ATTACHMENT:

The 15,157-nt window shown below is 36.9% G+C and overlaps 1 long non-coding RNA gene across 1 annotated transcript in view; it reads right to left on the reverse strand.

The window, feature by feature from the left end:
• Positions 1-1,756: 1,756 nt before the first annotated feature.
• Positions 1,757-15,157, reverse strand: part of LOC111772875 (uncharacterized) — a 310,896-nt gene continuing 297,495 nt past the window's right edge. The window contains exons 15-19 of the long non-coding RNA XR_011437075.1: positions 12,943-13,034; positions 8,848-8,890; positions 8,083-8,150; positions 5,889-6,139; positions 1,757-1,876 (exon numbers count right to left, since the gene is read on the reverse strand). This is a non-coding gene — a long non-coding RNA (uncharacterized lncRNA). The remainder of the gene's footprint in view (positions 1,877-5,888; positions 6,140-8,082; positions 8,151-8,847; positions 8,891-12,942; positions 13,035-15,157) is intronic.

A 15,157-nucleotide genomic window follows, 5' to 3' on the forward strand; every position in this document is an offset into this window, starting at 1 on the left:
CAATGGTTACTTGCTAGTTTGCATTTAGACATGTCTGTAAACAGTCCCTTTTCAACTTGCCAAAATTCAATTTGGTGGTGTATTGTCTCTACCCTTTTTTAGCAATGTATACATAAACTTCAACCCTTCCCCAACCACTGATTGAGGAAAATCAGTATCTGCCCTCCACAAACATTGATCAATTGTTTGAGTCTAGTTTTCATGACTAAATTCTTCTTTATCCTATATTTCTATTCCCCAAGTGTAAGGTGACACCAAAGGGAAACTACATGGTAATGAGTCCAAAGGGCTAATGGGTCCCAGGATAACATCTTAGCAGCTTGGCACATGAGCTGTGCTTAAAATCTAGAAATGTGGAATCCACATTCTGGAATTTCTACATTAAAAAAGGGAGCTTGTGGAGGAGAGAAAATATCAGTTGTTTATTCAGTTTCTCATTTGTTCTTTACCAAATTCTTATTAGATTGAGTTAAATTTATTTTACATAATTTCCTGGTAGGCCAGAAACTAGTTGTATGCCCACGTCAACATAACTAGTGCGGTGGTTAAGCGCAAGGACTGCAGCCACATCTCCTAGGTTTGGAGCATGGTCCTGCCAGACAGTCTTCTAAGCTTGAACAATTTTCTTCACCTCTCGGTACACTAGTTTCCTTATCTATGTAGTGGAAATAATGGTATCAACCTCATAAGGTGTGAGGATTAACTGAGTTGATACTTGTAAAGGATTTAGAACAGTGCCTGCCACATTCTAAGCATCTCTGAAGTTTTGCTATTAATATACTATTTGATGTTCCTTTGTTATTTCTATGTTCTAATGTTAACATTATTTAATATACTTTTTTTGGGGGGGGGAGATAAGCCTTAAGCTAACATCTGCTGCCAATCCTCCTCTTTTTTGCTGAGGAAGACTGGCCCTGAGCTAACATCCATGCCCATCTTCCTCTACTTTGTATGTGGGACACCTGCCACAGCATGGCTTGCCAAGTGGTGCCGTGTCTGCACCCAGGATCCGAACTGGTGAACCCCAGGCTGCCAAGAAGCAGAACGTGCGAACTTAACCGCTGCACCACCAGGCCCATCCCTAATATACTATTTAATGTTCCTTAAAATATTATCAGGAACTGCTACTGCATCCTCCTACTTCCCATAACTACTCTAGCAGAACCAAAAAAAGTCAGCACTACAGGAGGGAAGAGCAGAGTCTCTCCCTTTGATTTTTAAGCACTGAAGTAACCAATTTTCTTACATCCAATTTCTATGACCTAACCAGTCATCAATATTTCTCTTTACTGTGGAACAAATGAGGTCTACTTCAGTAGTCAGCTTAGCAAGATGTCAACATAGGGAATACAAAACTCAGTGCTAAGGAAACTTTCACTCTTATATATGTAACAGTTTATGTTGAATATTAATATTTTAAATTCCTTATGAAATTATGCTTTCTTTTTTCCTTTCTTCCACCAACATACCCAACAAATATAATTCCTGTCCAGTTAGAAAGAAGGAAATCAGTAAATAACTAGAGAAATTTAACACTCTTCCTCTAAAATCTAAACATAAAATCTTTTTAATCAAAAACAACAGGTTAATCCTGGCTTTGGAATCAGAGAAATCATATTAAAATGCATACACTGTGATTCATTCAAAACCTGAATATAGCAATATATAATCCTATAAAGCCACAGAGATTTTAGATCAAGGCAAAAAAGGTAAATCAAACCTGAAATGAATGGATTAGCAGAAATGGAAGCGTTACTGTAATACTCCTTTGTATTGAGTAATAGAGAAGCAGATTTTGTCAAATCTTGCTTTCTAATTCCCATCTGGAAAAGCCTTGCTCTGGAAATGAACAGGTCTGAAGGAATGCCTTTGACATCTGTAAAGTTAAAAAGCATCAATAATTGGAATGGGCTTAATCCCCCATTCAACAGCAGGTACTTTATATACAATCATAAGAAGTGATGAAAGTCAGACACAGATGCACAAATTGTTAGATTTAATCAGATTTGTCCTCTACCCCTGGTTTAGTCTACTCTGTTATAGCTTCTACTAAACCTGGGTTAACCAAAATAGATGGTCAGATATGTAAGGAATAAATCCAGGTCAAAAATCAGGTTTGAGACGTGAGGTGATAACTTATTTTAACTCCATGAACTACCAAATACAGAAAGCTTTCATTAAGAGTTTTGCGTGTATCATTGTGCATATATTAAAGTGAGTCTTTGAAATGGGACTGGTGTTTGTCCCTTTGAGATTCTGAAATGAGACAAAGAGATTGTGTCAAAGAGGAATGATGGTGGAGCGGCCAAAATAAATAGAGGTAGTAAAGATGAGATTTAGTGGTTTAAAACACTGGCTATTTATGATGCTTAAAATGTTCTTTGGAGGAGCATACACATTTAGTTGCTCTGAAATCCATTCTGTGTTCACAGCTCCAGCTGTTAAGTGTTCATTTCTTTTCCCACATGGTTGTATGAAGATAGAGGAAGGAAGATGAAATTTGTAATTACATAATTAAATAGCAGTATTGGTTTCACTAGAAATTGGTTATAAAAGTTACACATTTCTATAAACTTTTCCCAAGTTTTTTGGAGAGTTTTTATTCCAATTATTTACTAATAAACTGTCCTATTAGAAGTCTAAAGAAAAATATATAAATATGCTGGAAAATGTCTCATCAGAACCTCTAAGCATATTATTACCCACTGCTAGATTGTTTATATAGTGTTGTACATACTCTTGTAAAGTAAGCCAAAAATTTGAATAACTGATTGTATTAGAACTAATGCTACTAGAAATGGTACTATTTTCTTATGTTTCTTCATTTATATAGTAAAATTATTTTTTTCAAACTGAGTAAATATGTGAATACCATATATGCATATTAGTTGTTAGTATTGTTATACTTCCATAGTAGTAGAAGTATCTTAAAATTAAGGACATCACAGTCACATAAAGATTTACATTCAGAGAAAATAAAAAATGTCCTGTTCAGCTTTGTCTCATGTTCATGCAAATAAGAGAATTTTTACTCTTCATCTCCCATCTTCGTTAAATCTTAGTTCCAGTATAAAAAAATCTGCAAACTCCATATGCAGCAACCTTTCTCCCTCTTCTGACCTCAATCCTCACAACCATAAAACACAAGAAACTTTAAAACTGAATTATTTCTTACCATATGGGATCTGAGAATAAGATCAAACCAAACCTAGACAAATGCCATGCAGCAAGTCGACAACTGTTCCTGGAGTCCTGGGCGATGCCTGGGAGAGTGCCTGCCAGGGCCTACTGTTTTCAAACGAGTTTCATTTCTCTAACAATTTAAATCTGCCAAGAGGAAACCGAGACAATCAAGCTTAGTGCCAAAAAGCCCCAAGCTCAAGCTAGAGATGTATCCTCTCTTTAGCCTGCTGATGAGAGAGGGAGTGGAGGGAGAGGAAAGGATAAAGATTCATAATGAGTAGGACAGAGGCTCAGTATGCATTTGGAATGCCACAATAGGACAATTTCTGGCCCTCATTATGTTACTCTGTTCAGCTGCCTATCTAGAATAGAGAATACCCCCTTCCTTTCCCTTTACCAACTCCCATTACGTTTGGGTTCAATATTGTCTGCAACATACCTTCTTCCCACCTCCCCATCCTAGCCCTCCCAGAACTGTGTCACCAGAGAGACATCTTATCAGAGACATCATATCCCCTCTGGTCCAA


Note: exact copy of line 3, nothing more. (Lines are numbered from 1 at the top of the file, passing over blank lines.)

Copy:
• Positions 1-1,756: 1,756 nt before the first annotated feature.